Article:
Runtime and builtins

5 mins
Contents

Operating system interfaces

Many system interface builtin functions are designed around asynchronous callbacks, and will return an event object to a callback function in response. Such an event object is of a semi-standard form, on success

{
    type: 'data'
    data: [... some data]
}

and on error, frequently the error interface

{
    type: 'error'
    message: <string>
}

When a system-interface builtin is capable of returning such an error event, we’ll simply state so, without repeating the shape of the object again every time. Some builtin functions also need to send a “the task is complete successfully” event without sending any data. In such instances, an end event, shown below, is sent.

{
    type: 'end'
}

args()

Returns the list of command-line arguments as strings.

in(cb)

Reads from standard input, calls cb with an event of the form

{
    type: 'data'
    data: <string>
}

or an end event.

Ink will keep reading from stdin until cb returns false to a callback invocation.

out(s)

Prints the exact string s to standard out. Notably, out will not append a newline to the end of s.

dir(path, cb)

Returns a directory listing of the given path, in an event of the form

{
    type: 'data'
    data: list<FileInfo>
}

Where the FileInfo interface is the same one that stat() calls return to the callback. On error, it returns an error event.

make(path, cb)

Recursively creates directories in path, like mkdir -p. If successful, sends an end event, otherwise an error event.

stat(path, cb)

Returns metadata about a given object in the file tree, of the form

{
    type: 'data'
    data: list<{
        name: <string>
        `` if file, size in bytes; if dir, ambiguous
        len: <number>
        `` true if the entry is a directory
        dir: <boolean>
        `` last-modified time, as a UNIX timestamp
        mod: <number>
    }>
}

or an error event.

read(path, offset, length, cb)

Reads a file in the given path, at the byte offset offset for a length length. The callback is invoked with an event of shape

{
    type: 'data'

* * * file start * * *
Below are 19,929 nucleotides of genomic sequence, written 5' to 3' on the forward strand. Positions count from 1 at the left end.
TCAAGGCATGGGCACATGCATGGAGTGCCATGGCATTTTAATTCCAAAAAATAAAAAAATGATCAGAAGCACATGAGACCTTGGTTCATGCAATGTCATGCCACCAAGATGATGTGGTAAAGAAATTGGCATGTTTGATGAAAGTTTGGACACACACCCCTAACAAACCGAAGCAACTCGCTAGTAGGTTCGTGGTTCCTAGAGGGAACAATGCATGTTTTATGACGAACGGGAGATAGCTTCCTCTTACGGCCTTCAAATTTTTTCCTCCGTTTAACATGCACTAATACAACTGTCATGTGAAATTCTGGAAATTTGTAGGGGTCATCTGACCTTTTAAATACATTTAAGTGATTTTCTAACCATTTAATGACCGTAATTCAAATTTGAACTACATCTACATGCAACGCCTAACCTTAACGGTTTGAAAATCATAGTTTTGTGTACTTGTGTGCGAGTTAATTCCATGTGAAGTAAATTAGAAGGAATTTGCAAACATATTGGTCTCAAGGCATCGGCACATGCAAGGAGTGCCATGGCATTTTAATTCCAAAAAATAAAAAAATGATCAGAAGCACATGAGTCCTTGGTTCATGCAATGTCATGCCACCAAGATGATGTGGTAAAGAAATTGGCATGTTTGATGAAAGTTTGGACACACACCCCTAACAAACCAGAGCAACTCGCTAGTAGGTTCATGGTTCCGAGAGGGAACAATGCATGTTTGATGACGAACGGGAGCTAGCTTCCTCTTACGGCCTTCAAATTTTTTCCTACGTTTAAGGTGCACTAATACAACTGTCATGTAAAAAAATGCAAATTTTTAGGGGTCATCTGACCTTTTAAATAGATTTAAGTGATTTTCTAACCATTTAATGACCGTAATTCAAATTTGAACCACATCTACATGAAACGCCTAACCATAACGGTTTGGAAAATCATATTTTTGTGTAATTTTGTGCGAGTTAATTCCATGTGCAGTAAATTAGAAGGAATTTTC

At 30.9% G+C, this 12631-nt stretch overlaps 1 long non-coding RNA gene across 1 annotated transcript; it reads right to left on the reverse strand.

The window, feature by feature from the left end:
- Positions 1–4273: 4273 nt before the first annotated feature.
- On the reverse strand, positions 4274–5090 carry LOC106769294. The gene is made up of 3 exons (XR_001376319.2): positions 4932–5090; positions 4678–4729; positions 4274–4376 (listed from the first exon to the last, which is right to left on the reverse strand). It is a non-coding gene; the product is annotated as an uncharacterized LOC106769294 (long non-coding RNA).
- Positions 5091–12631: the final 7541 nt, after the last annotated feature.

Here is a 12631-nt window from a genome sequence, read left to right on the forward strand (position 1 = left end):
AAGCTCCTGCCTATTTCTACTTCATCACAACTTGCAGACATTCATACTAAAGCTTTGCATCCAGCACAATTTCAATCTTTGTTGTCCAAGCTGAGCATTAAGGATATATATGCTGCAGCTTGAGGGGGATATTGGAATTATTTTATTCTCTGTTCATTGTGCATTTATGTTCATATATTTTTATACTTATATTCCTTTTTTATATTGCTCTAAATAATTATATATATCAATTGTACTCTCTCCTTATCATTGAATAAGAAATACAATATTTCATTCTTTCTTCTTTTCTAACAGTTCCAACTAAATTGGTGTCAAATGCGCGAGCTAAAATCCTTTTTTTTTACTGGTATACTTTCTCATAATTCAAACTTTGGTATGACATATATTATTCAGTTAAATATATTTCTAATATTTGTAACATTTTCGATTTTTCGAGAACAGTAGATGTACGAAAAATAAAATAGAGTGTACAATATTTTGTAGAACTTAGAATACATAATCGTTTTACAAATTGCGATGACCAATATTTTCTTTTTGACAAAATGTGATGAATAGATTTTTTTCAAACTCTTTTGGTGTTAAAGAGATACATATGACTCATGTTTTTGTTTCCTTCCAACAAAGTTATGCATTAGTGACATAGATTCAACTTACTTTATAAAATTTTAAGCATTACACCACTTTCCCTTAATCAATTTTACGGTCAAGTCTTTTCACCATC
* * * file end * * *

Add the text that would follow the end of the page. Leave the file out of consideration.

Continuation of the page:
data: <string>
}

or an error event, on a read error.

write(path, offset, data, cb)

Writes to a file in the given path, in the same way read() does. data is to be given as a string, and cb is called with an end event or an error event.

write will create a file in the given path if already exists, but will send an error if the path already exists as a directory or it cannot be written to.

delete(path, cb)

Deletes a file or directory, recursively, at a given path. delete() sends either an end event or an error event.

listen(host, handler)

Starts an HTTP web server. host should specify the host the server should bind to, like localhost:80. The handler is invoked per each HTTP request received, with an event of the form

{
    type: 'req'
    data: {
        method: <string>
        url: <string>
        headers: map<string, string>
        body: <string>
    }
    end: <function>
}

After the handler processes the request, it should call end(response) to respond, with the response object of the shape

{
    status: <number>
    headers: map<string, string>
    body: <string>
}

On any server error, the handler is called with an error event. The listen() call returns a close callback, which can be invoked to stop the server.

req(data, callback)

Makes an HTTP request. Complementary to listen, req takes a request object of the form

{
    method: <string>
    url: <string>
    headers: map<string, string>
    body: <string>
}

The callback is called with a response event, of the form

{
    type: 'resp'
    data: {
        status: <number>
        headers: map<string, string>
        body: <string>
    }
}

or an error event. Like listen, the req call also returns a close callback that can abort the request.

rand()

Returns a random number in the range [0, 1), using the system pseudorandom number generator.

urand(length)

Using the system’s cryptographically secure random number generator, return a string buffer of length length of random data.

time()

Return the current time as a floating-point UNIX timestamp.

wait(duration, cb)

Waits for duration seconds before calling cb with no arguments.

exec(path, args, stdin, stdoutFn)

Spawns a child process with the executable at path, with command line arguments given in the list args, and a standard input stdin.

When the process ends, the callback cb is invoked with the event of shape

{
    type: 'data'
    data: <string>
}

Math builtins

sin(n)

Takes the sine of a number.

cos(n)

Takes the cosine of a number.

asin(n)

Takes the arcsin / inverse-sine of a number. If the number is not in the range [-1, 1], it throws a runtime error.

acos(n)

Takes the arccosine / inverse-cosine of a number. If the number is not in the range [-1, 1], it throws a runtime error.

pow(b, n)

Returns b raised to power n.

ln(n)

Natural logarithm. Throws if n <= 0.

floor(n)

Truncates the number to an integer.

Runtime introspection functions

load(path)

Loads another Ink program as a module. Read more in the language overview.

string(x)

Converts or serialize x into a string value.

number(x)

Converts x into a number value, parsing it from a string if necessary. If it cannot be cast correctly, returns 0.

point(c)

Returns the first byte of c as a number. In other words, point converts an ASCII character to its number value.

char(n)

Returns the number n as a byte, in a string. In other words, char converts an ASCII number to a character.

type(x)

Return the runtime type of x as a string, e.g. 'string', 'number', 'composite', 'function', ().

len(x)

For string x, return its length. For composite value x, return the number of keys in the object.

keys(x)

Return the keys of a composite value x in a list of strings.